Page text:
Amblyopia

Posted by e-Medical PPT
Unilateral or less commonly, bilateral reduction  of best corrected visual  acuity that can not be attributed directly to the effect of any structural abnormality of the eye or the posterior visual pathway. Defect of central vision
Resulting from one of following:
Strabismus
Anisometropia or high bilateral refractive  error (Isoametropia)
Visual deprivation

Prevalence: 2%-4% in the North American population
Commonly unilateral
Nearly all amblyopic visual loss is preventable or reversible with timely detection and appropriate intervention.
Children with amblyopia or at risk for amblyopia should be identified at a young age when the prognosis for successful treatment is best.
Role of screening is important
Amblyopia is primarily a defect of central vision.
There is a critical period for sensitivity in developing amblyopia.
The time necessary  for amblyopia to occur during critical period is shorter for stimulus deprivation than for strabismus or anisometropia.

Neurophysiology:
Cells of the primary visual cortex can completely lose their innate ability or show significant  functional  deficiencies
Abnormalities also occur in neurons in the lateral geniculate body
Evidence concerning involvement at the retinal level remains inconclusive

Classification:
Strabismus Amblyopia
Anisometropia  Amblyopia
Amblyopia Due to bilateral high refractive error (isometropia)
Deprivation  Amblyopia

Diagnosis
Characteristics of vision alone cannot be used to reliably differentiated amblyopia from other form of visual loss.
The crowding phenomenon is typical for amblyopia but not uniformly demonstrable.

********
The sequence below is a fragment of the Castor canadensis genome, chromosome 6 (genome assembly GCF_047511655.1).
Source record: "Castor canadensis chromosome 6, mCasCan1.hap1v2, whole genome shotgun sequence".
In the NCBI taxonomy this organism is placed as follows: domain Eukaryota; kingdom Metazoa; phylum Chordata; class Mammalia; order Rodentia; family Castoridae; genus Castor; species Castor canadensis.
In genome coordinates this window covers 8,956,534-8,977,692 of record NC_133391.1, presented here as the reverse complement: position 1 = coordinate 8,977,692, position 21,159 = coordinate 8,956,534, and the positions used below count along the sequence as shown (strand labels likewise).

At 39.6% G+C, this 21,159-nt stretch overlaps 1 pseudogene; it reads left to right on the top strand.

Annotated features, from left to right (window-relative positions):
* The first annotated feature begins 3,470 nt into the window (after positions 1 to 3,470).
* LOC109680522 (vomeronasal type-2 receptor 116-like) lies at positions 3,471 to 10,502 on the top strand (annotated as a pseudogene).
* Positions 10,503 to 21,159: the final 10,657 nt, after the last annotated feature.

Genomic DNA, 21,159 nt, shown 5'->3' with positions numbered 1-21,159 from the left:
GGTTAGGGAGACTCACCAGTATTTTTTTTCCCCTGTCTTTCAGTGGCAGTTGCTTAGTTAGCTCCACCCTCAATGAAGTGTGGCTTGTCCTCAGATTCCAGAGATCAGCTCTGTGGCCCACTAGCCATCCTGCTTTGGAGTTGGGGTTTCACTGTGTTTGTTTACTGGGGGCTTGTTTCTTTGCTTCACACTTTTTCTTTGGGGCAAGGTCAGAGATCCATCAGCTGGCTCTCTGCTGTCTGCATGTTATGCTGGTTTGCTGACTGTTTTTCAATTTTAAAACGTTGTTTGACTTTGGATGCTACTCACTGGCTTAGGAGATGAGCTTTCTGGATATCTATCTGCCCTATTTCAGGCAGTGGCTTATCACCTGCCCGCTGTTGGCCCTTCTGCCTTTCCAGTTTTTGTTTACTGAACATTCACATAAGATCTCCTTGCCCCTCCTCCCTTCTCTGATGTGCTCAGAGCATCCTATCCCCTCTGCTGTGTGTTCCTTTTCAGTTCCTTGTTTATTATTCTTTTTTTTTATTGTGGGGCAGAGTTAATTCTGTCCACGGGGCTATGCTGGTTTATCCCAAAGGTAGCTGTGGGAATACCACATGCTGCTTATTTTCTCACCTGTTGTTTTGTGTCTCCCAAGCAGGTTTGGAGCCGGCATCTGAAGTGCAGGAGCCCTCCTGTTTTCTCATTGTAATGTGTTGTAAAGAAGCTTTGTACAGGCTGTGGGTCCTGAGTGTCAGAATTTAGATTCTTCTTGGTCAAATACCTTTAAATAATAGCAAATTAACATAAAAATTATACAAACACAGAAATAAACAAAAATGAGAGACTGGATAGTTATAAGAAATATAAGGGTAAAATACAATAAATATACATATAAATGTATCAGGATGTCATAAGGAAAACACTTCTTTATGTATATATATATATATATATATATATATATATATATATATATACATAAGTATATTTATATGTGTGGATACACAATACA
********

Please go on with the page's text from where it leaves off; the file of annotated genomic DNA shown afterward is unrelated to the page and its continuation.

Afferent pupillary defect are Characteristic of optic nerve disease but occasiinally appear to be present with amblyopia
Multiple assessment using a variety of tests or performed on different occasions are sometime required to make a final judgment concerning the presence and severity of amblyopia.

Binocular  fixation pattern:
It is a test for estimating the relative level of vision in the tow eyes for children with strabismus who are under the age of about 3.
This test is quite sensitive for detecting amblyopia but results can be falsely positive.
Showing a strong preference when sision is equal or nearly equal in the tow eyes, particularly with small angle strabismic deviations.

The modified Snellen technique directly measures acuity in children 3-6 years old.
Often, however, only isolated letters can be used, which may lead to under estimated amblyopia visual loss.
Croding bar may help alleviate this problem.

Treatment
Treatment of amblyopia  involves the following steps:
Eliminating (if possible) any obstacle to vision such as a cataract
Correcting refractive error
Forcing use of the poorer eye by limiting use of the better eye.

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